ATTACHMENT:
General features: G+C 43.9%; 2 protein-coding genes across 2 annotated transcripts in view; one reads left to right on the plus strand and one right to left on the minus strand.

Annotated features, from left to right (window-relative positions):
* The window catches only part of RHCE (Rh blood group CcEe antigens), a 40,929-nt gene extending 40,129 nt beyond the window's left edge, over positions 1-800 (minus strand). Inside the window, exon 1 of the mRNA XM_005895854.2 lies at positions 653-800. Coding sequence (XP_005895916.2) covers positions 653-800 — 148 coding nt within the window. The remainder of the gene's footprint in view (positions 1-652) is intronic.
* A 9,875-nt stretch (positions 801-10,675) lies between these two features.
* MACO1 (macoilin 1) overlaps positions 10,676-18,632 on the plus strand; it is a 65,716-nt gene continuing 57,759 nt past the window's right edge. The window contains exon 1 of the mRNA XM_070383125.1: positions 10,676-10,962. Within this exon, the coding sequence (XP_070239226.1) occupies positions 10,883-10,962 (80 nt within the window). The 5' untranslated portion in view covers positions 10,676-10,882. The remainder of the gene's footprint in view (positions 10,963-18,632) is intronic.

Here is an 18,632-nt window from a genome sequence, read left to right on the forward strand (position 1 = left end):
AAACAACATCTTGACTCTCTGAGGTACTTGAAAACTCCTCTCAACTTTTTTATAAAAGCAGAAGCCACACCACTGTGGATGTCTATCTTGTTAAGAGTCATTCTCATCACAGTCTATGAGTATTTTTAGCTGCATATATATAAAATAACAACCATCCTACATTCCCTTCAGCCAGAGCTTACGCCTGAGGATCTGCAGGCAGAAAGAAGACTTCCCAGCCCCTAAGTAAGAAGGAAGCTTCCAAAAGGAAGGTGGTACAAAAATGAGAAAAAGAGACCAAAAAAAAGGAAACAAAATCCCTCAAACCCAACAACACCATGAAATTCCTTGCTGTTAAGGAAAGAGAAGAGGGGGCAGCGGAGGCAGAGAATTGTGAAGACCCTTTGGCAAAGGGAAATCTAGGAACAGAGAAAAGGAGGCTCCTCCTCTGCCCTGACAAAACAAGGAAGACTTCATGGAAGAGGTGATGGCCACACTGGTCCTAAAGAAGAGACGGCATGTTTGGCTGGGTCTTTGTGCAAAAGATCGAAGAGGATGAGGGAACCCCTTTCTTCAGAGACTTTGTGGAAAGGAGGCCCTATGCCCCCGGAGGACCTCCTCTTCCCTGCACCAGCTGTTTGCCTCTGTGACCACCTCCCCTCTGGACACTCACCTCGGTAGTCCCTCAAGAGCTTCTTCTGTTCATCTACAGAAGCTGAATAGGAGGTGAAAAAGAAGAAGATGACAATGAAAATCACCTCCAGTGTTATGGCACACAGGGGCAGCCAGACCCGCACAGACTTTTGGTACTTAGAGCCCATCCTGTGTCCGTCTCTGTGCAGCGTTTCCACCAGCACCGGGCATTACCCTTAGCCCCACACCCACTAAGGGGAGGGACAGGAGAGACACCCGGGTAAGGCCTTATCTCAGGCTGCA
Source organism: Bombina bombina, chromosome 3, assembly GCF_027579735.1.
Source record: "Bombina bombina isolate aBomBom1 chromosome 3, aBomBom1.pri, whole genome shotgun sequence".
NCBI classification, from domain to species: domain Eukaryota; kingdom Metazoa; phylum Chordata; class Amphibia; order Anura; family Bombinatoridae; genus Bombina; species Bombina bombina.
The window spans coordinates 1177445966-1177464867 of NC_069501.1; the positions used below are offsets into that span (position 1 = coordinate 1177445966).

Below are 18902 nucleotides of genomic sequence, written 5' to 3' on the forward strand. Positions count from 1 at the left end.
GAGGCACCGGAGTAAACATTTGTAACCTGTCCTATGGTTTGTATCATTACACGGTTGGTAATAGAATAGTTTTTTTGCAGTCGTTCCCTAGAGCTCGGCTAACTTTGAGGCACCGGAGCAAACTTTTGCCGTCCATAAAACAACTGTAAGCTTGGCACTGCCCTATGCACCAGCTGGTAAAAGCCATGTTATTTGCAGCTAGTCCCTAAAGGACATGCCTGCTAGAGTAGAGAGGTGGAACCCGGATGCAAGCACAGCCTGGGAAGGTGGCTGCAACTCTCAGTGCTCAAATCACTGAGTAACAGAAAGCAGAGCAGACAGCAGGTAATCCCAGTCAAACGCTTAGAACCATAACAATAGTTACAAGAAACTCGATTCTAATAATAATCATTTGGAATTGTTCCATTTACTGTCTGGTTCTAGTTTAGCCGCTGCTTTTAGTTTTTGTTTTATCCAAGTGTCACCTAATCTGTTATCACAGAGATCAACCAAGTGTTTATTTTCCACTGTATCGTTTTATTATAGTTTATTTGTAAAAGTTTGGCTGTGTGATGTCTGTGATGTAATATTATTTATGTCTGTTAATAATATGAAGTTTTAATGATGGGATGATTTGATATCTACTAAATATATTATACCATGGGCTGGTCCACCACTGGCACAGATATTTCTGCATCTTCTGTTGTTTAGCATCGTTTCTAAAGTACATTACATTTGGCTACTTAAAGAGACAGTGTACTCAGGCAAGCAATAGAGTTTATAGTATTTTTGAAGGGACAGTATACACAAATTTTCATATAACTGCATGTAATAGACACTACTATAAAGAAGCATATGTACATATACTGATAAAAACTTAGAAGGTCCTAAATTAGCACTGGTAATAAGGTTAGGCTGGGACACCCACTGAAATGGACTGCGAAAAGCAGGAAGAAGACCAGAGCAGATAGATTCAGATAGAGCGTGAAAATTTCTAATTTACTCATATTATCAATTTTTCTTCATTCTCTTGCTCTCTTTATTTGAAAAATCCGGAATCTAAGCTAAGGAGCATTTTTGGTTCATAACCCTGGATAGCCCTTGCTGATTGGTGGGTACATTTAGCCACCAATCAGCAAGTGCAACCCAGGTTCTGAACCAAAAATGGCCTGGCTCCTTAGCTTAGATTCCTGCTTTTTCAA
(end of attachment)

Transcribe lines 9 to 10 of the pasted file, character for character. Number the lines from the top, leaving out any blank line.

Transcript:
Source record: "Bombina bombina isolate aBomBom1 chromosome 3, aBomBom1.pri, whole genome shotgun sequence".
NCBI classification, from domain to species: domain Eukaryota; kingdom Metazoa; phylum Chordata; class Amphibia; order Anura; family Bombinatoridae; genus Bombina; species Bombina bombina.